Ravens Running Backs Paving The Way To Offensive Success


Aug 16, 2014; Arlington, TX, USA; Baltimore Ravens running back Ray Rice (27) runs with the ball in the second quarter against the Dallas Cowboys at AT&T Stadium. Mandatory Credit: Matthew Emmons-USA TODAY Sports

Perhaps the most disappointing thing to emerge from the Raven’s “down” year in 2013 was the horrid performance of what has always been a stout running game.  Injuries and ineffectiveness, along with an offensive line that couldn’t open a hole big enough to fit a toothpick through, contributed to the drop in performance from the Ravens running backs.  The numbers are terrifying – 3.1 yards per carry, 1328 total yards, 83 yards per game, and 7 total touchdowns.  Yikes.

We can blame the offensive line and injuries all day long, but the truth of the matter is no one could run the ball last season.  Joe Flacco and Tyrod Taylor had the best yards per carry averages, most likely because they were running for their life as every play broke down.  Flacco was constantly getting flushed out of the pocket behind the human turnstiles in front of him.

Gary Kubiak’s system is just simply a better fit for the personnel that the Ravens have, as opposed to the power-based scheme they ran under Jim Caldwell.

The good news is, things are looking up.  Through two preseason games, the Ravens are averaging a stout 4.9 yards per carry as a team.  And it doesn’t matter who is running the ball.  Here are the individual stats for each running back so far.

Lorenzo Taliaferro – 29 carries for 112 yards, 3.9 average, 0 touchdowns
Bernard Pierce – 17 carries for 92 yards, 5.4 average, 1 touchdown
Ray Rice – 5 carries for 38 yards, 7.6 average, 0 touchdowns
Justin Forsett – 9 carries for 39 yards, 4.3 average, 0 touchdowns

So what has caused this sudden renaissance in the running game?  The offensive line is certainly playing better.  Marshal Yanda is healthy, Kelechi Osemele is playing some of the best ball of his career, Rick Wagner has been steady on the right side, and Jah Reid is settling in as a rotational player in “jumbo” packages.  The team has a couple of good blockers in Steve Smith and Kyle Juszczyk as well.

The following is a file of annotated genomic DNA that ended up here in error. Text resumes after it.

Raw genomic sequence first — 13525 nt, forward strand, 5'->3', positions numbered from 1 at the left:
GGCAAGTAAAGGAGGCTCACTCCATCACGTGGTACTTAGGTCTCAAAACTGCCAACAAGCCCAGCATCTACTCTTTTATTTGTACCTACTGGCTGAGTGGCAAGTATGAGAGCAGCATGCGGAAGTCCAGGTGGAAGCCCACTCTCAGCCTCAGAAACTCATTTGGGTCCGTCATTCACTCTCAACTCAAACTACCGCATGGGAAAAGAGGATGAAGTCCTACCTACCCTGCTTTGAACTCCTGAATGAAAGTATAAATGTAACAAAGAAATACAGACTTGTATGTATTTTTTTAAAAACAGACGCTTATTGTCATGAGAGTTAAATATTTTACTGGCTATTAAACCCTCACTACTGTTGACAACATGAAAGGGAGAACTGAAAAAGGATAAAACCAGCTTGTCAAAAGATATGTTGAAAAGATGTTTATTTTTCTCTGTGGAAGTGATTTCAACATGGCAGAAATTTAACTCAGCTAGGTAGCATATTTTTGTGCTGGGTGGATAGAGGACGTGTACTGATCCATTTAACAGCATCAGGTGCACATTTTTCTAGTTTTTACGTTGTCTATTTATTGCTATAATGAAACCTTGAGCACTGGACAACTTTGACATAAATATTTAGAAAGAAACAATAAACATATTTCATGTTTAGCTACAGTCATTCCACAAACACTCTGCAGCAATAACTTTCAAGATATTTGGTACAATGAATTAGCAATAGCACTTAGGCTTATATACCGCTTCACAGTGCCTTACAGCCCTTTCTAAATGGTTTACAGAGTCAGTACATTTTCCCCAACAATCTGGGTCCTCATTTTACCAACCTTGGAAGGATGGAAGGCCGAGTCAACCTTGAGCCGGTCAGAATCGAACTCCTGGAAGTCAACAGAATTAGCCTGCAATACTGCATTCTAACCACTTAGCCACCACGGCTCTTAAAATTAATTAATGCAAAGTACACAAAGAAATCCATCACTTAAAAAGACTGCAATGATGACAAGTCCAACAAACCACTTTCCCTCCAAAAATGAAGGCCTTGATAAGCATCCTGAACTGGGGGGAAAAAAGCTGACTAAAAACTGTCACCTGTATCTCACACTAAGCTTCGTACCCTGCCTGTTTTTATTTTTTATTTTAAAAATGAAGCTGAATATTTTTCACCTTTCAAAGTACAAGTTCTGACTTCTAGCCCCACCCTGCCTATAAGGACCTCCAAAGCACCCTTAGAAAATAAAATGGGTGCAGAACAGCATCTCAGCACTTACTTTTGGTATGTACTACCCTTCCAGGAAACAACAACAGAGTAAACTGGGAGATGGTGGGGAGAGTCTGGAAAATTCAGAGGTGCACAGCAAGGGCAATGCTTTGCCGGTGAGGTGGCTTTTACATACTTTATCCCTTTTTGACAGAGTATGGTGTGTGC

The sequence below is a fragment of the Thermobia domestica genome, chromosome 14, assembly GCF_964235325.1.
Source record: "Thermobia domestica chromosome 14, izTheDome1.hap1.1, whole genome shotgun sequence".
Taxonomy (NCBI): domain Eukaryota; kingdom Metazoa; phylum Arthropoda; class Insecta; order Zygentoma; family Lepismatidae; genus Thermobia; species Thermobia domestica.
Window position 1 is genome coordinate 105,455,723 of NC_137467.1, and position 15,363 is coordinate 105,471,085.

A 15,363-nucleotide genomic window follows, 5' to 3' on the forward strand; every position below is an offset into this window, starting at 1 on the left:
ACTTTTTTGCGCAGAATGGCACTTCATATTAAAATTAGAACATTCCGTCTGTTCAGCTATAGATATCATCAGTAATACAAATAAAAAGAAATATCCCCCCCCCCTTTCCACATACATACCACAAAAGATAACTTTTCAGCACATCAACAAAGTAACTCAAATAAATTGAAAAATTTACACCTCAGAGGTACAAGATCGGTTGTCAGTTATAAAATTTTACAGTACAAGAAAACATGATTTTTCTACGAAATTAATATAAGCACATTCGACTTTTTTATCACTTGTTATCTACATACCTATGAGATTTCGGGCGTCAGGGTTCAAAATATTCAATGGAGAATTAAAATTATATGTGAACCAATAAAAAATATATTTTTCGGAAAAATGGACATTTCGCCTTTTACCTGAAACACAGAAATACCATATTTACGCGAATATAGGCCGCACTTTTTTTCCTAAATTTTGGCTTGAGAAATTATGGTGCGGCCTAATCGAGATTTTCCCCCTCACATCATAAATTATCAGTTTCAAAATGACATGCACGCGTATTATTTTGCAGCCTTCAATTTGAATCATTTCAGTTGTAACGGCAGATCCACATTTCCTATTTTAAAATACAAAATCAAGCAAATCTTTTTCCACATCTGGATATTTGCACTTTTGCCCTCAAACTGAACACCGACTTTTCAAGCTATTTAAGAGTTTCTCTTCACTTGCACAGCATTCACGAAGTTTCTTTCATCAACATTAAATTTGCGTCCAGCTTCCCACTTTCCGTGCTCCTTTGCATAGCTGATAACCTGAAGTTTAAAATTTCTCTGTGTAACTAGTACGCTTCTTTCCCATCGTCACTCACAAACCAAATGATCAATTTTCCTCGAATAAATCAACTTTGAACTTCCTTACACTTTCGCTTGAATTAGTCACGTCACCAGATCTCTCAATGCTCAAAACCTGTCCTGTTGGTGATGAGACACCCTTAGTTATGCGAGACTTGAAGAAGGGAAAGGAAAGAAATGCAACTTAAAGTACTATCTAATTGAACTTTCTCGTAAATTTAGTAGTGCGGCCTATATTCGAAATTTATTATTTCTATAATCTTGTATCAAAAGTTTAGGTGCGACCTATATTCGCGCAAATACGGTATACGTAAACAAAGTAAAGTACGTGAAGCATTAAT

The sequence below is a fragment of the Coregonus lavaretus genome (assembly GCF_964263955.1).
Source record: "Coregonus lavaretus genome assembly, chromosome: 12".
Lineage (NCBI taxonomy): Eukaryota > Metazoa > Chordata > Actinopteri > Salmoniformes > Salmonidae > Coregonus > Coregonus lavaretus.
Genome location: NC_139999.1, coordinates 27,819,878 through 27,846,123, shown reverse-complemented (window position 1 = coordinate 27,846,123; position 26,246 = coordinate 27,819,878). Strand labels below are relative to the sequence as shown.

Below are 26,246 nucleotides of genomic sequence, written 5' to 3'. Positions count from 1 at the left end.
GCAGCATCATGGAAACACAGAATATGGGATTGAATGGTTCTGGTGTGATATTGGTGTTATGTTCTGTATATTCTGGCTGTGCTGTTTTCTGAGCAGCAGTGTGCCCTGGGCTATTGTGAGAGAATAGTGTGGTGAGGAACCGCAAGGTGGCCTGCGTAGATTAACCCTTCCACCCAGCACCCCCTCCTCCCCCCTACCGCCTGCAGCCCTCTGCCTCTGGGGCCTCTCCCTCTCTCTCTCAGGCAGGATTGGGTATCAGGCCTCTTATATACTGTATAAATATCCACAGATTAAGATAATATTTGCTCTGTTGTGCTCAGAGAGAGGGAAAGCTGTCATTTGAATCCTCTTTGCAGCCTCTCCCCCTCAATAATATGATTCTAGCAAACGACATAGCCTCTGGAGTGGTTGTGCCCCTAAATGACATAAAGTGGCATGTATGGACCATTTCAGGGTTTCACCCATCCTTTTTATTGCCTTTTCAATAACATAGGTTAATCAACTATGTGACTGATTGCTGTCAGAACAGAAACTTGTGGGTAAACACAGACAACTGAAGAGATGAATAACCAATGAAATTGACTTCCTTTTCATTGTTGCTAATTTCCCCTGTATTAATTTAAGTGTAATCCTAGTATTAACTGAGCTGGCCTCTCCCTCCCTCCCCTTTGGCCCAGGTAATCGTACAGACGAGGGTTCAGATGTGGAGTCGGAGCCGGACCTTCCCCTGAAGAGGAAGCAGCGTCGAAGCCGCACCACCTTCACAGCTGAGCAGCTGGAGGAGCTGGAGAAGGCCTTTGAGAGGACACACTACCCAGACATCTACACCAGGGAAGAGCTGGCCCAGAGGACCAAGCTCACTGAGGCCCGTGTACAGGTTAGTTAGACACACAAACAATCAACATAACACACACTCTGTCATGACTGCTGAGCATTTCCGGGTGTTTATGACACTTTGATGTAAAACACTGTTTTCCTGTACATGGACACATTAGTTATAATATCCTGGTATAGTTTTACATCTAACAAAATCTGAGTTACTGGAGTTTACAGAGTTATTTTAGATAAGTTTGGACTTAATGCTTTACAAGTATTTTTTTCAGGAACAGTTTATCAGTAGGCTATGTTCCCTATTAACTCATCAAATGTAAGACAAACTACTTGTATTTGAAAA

Ray Rice and Bernard Pierce look to be fully healthy (with the exception of Rice’s minor shoulder injury vs. the Cowboys).  Pierce is a great fit for Gary Kubiak’s zone read offense as a one cut runner who knows how to find the hole and explode through it.  Justin Forsett has advanced knowledge of the system after playing for Kubiak in Houston.  Taliaferro runs with power and is pretty advanced for a rookie running back at this stage.

But perhaps the biggest reason the run game is excelling is the offensive scheme in general.  It is designed to manufacture performance one the ground by setting it up through the air.  Through the history of this scheme, many no name and undrafted running backs have flourished.  Arian Foster, Alfred Morris, and Shannon Sharpe come to mind.

Lesser quarterbacks than Joe Flacco have succeeded in Kubiak’s offense as well, including Matt Schaub, who went to two Pro Bowls under his tutelage.  Kubiak emphasizes high percentage throws to move the offense and set up the run game. This alone opens up holes for the run game.  Gary Kubiak’s system is just simply a better fit for the personnel that the Ravens have, as opposed to the power-based scheme they ran under Jim Caldwell.

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Rice’s speed is an asset in the zone read, and he has excelled at running outside zone plays in the past.  Even though we have a small sample size in the first two preseason games, Rice is all but guaranteed to produce some efficient rushing stats this season. Pierce, as we have already mentioned, has excellent vision and is decisive in his running.  Pierce could very well be the workhorse up the middle that wears down defenses, at which point Rice can come in an burn them for huge gains.

The offensive line stands to perform better because they are not a massive line by NFL standards, but they are athletic. And in the zone read, that is perfectly acceptable.  Linemen have to be agile and lighter so they can get out to the flat and block on the run for screen plays.

The Ravens are going to live and die by the run in 2014, and that’s a good thing.  Teams will be forced to respect it, and will be have to load the box to prevent big plays.  And when that happens, play action will kill them (theoretically).  Time of possession will teeter in the Raven’s favor.  And it’s going to be a heck of a lot of fun to watch.